Amazon’s $199 Kindle makes e-reading water-friendly

Fancy a read without the weight of a real physical book by the bath or beach? Water resistance has arrived on the mid-range Kindle.

There’s one thing that a physical book has had over many a Kindle cousin, and that’s water resistance. You can take a book to the beach, to the bath, or just relax by the pool reading the pages of something great and if it drops in, you merely have to dry it off to keep reading unabated.

Devices for reading don’t always play nicely with water, though, and only a handful of eReaders and tablets can let your eBook survive a close encounter with the drink. In fact, if you wanted to take Amazon’s Kindle out to the water, you had to opt for the expensive model, with the $389 starting price stretching as high as $529, not exactly in reach of every person.

But the latest mid-range Kindle has water resistance in mind, and it comes with a price tag to make the whole thing just that more appealing.

Announced this week and ready for shoppers from November 7, it’s the latest edition of the Kindle Paperwhite, and it gets a new design that is thinner than previous models, sitting at 8.18mm with a weight not far off big phones at 182 grams.

Water-resistance is a new feature for the Paperwhite generation, capable of surviving two metres of fresh water for up to an hour, though if you take it to the beach or pool and it goes in, make sure to wash it off to stop any mineral or chemical erosion.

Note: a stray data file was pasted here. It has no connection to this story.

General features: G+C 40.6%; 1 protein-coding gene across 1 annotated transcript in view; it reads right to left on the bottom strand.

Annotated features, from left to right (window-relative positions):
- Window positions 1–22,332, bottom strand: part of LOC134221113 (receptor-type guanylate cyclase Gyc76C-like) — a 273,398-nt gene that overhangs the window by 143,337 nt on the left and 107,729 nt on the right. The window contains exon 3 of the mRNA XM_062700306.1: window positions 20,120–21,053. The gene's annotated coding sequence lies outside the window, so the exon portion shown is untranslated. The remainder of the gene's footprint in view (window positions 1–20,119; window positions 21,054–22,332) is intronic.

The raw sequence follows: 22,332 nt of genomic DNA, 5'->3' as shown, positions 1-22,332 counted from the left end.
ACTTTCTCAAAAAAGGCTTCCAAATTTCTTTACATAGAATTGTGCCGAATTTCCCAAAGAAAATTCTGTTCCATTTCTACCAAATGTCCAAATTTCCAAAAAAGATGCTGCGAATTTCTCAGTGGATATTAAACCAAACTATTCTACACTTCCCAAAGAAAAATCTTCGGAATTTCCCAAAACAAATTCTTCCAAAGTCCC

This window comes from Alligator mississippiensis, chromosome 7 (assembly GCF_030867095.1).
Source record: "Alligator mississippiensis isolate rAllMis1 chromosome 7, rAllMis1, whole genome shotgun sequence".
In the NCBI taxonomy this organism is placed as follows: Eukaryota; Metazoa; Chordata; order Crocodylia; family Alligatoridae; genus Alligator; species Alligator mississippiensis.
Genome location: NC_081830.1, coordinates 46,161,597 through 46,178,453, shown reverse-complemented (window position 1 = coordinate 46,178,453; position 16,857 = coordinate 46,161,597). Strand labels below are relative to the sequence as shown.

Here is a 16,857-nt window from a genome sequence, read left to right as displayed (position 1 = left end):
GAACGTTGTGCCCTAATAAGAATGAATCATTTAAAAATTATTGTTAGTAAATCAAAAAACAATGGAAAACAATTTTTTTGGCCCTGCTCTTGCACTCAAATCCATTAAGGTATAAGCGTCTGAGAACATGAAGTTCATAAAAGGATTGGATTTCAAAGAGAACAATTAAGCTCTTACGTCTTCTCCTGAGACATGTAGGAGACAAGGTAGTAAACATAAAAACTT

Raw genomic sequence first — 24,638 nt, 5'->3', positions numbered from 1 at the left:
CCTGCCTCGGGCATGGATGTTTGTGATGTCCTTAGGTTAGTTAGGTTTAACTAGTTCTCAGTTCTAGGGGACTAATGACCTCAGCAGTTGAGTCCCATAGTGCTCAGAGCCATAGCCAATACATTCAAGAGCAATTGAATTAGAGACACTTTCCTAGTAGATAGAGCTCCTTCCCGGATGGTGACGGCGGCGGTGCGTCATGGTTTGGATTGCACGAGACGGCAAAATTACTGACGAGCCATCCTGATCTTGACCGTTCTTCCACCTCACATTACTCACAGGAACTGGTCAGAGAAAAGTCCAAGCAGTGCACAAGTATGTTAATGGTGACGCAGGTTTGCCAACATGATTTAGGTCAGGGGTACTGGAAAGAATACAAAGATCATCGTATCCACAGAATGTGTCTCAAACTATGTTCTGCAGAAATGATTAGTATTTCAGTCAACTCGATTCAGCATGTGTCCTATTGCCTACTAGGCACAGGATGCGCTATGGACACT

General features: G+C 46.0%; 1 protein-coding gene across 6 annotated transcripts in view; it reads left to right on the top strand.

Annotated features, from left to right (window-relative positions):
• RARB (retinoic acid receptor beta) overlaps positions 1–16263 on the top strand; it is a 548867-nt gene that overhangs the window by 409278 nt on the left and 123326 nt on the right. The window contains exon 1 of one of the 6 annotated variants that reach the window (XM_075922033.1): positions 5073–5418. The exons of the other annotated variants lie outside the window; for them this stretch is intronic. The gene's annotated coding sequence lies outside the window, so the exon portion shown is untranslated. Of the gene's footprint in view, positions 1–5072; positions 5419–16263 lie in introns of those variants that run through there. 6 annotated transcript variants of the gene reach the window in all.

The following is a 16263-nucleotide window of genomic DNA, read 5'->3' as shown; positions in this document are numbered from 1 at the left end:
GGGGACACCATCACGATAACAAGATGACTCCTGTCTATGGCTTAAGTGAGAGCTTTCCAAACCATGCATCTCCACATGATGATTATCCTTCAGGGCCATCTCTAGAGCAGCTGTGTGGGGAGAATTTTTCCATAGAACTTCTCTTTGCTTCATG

Amazon’s 2018 Kindle Paperwhite also features front-lighting, allowing you to read in nay environment, letting you adjust the lighting to suit where you read, as well as more storage than the previous edition, offering 8GB for $199 or 32GB for $249 if you happen to be a big reader and have to have an entire library travelling with you at all times.

“Customers love the Kindle Paperwhite, and we’re excited to bring premium features, like a thinner and lighter flush-front design, additional storage and IPX8 waterproofing, to our most popular Kindle,” said Amazon’s Kevin Keith.

“With the all-new Kindle Paperwhite, it’s never been easier to get lost in a story no matter where you go,” he said.

One thing the $199 Kindle Paperwhite doesn’t have is a 3G connection, meaning you can’t necessarily connect from the road and buy a book remotely, something you can do with a variation of its flagship Oasis model, but the same is true with a real physical book, so you might just not worry too much about that.

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